Try a Midday Bite for Great Lake Michigan Action

Trevor and I were just about finished cleaning up from our morning outing. It was a good one as we managed to box 16 nice fish, though several more eluded us. As we readied the boat and grabbed a quick bite, we prepared for our afternoon group. Our morning ended with a mixture of steelhead and kings in 150 feet. The harbor had been busy with boats returning from the morning fishing and traffic exiting the harbor midday is usually reserved for a few charter boats returning with afternoon excursions.

To start the afternoon, we headed right to where the active fish settled. The kings were higher early, but late morning we found active fish deeper. The 15-pound weights on my Traxstech downriggers will get us down deeper.

As Trevor set his corner at 85 feet, his Ugly Stik hoisting his deep Slide Diver rig bent sternly downward and the drag of his Alphamar started screaming!

“Fish!” he shouted. “It’s a big one too!”

Then, the Ugly Stik on my corner rigger popped and just bent down to the water with the drag screaming,

“Another one! I knew that bloody nose would go! It was hot this morning too!” Trevor exclaimed.

I kept setting the poles on my side and moved a few out of Trevor’s way as he scooped the first King. I moved to his side to set the Slide Diver rig back down.

Over the years, I’ve found that more important than the time of day is actually the fishing pressure. Midday periods have very limited fishing pressure, and I like to think that most creatures are the same when it comes to time—just like my dogs at home. Whether you leave them alone for an hour or six hours, they’ll greet you with the same enthusiasm when you get there. Fish are the same, and really have no sense of time. Leave them alone for a little while and they’ll go right back to what they do best: searching for food.

What I like most about the midday departure is space. Very little traffic is there out in the water, and when I set up and troll away from the harbor it seems like I have the lake to myself. It becomes easy to settle into a speed and angle and make corrections to get my bite back going without having traffic to contend with.

For example, there was a very busy Saturday morning with boat traffic and the weather gave us beautiful conditions and lots of anglers were taking advantage of it. But by high noon the lake was pretty vacant and the fish had had a while to settle down for the morning barrage of traffic.

Early-morning fishing can be hectic with fast action at sunrise if you are on the fish. Midday is just a continuation of the late-morning bite, and finding the active fish is the key. In some respects, it’s almost easier because you can get back on the same pattern as you ended the morning with. I try to settle into that same pattern to start out and adjust from there.

Midday is also a great time to get steelhead bites. While early hours are primarily spent targeting kings, I like to fish the steelhead when the sun is high and take a few along the way. So as conditions allow, I like to put out a wide spread and cover some water.

That Saturday, we started the afternoon a bit shallower and it wasn’t long before the Slide Diver on my side—now down to 150 feet of line—started pounding.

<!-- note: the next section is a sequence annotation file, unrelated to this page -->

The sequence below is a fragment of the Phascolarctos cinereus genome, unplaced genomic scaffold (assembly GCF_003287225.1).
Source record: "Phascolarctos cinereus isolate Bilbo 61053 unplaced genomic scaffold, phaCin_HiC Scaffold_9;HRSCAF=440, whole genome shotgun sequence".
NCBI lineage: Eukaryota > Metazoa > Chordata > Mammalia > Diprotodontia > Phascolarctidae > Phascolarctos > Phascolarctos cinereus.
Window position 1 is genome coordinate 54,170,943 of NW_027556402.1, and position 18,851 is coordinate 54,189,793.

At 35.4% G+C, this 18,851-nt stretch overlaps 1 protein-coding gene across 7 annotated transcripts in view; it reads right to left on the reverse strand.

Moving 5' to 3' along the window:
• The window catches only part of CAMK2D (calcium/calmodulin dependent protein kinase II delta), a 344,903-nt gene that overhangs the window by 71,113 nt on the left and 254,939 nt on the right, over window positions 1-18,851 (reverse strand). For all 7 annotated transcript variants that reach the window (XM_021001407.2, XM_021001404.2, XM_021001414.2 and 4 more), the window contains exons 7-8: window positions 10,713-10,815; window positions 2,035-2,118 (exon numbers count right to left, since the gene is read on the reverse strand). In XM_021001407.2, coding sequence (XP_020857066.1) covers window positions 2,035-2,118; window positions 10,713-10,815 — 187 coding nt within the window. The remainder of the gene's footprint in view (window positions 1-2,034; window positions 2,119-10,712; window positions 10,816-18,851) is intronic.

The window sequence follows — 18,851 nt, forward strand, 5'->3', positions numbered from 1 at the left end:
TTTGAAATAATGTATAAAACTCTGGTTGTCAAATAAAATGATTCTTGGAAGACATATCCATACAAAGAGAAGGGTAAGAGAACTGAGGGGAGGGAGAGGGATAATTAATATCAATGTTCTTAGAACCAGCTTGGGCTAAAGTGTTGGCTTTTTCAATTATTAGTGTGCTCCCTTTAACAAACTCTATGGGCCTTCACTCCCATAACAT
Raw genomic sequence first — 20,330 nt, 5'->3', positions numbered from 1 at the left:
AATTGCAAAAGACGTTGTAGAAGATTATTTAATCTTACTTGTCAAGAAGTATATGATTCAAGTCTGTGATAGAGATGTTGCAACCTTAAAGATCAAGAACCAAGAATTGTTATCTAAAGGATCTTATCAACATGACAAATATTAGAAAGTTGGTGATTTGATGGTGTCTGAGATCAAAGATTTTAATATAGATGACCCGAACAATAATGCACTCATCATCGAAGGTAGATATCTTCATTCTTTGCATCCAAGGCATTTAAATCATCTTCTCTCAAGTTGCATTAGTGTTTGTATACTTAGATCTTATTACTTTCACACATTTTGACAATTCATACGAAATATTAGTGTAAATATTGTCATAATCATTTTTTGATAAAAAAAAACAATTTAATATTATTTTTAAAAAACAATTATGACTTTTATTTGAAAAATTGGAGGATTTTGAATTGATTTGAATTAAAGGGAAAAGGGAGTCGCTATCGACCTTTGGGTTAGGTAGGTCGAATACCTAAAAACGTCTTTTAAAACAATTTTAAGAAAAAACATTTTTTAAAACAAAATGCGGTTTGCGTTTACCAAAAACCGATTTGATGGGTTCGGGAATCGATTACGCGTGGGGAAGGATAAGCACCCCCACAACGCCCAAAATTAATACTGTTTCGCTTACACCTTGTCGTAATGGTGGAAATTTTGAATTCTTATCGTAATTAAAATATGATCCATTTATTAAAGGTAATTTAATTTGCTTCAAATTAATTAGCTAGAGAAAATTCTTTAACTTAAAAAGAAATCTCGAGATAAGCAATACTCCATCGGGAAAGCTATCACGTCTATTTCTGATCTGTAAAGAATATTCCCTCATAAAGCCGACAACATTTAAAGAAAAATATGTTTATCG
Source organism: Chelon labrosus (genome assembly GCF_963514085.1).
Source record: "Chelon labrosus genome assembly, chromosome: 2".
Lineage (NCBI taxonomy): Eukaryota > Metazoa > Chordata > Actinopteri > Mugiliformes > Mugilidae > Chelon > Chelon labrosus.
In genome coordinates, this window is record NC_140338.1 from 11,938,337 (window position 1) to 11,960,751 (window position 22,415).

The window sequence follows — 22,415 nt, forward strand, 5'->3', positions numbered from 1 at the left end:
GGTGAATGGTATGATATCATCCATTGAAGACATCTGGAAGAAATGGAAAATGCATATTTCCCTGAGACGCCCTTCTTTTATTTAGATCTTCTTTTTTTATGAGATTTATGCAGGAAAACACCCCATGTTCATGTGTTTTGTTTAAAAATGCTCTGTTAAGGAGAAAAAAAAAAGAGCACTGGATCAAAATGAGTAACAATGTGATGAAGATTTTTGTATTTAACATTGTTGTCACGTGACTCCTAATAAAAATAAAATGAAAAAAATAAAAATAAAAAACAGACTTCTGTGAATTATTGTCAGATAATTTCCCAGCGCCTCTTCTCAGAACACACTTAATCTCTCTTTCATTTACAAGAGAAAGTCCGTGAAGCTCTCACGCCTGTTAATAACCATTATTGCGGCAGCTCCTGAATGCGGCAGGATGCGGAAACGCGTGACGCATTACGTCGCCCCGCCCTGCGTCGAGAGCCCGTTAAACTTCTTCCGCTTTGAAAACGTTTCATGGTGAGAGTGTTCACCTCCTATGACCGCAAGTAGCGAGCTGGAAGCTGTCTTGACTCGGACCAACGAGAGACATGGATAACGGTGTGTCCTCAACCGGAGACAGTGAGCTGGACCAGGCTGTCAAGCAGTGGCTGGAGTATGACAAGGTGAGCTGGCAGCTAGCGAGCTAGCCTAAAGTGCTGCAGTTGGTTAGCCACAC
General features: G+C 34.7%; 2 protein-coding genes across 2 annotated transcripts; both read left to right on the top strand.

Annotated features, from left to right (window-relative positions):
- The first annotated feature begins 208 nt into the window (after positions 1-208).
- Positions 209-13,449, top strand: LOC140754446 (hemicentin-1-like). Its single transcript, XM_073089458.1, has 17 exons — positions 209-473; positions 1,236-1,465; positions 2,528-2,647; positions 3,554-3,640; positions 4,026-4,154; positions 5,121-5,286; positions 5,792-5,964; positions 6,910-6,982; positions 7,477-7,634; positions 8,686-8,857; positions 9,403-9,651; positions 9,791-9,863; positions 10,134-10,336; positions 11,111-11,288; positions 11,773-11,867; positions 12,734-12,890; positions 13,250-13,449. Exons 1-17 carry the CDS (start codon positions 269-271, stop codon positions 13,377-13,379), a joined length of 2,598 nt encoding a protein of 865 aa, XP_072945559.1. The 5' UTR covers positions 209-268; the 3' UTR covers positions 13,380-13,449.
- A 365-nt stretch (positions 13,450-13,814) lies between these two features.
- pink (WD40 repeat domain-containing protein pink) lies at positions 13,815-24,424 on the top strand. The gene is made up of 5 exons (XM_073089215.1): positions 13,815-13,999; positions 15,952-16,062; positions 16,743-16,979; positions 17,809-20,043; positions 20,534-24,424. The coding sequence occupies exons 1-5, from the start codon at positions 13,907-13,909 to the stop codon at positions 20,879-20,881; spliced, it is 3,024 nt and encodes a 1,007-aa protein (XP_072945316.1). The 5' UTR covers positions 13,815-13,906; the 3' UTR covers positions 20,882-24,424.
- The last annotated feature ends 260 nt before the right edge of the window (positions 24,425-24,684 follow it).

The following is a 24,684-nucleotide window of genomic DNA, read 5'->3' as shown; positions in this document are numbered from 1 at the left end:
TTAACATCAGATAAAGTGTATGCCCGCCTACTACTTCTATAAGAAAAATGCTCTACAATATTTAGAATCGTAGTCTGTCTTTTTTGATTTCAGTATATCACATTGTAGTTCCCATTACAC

“Grab that Diver!” shouted Trevor to a fisherman. “That worked yesterday! It just needs to be a bit deeper today!”

As the warm summer kept easing the surface temperatures of Lake Michigan up, the fish seemed to stay out a bit farther, and down a bit deeper.

This was a little early for this tactic, but we could still capture fish if you can understand where the active ones are hiding out.

Just then, Trevor jumped up and yelled, “High Bird! See the steelie jumping?”

We didn’t keep all the baits low.

Steelhead will often stay near the surface where they can target bugs and still attack higher-swimming alewives. While my larger, inside Yellow Bird planer boards are pulling 10-ounce weights with varying long lengths of line to reach the deeper kings, I like to keep at least one or two smaller Bird planers on the outside of my spread, pulling a brightly colored spoon, and usually one with an orange or red on silver to entice the occasional steelhead strike. Some days, during midsummer, several higher baits per side are very effective in capturing those roaming steelhead. Midday is the best time to enjoy the acrobatic action provided by these silver tail-dancers.

To keep more baits in the “fish zones,” I rigged up my Ugly Stik/Alphamar combo with Trilene 100% Professional Braid in 65-pound test. I’m using 10-ounce weights and running them 120 to 250 feet back behind large Yellow Birds to get them down 80 to 150 feet and to keep my flasher/fly and spoons down deep where kings were hanging out. My Slide Divers have the magnum weights and magnum rings to get those well below the 100-foot mark too, if needed. And I have spooled my Traxstech downriggers with 300 feet of cable and have run 15- and 17-pound weights. If the fish go deeper, they will easily handle 26 pounds. I also spooled my downrigger combo with 50-pound-test Trilene Braid and 60 feet of Trilene Professional Fluorocarbon line. Now, I can run my riggers very deep without seeing my line bow way back and the braid telegraphs every bite back to the rod amazingly well when running deep riggers.

As we enjoy the summer, don’t forget to look deep for the kings as the surface temperature heats up. Running flasher/fly combos and glow spoons near thermoclines while setting up down deep can entice hungry king action. I also try to keep a few spoons near the surface to tease some tail-dancing steelhead—there’s nothing like a mixed bag in the cooler.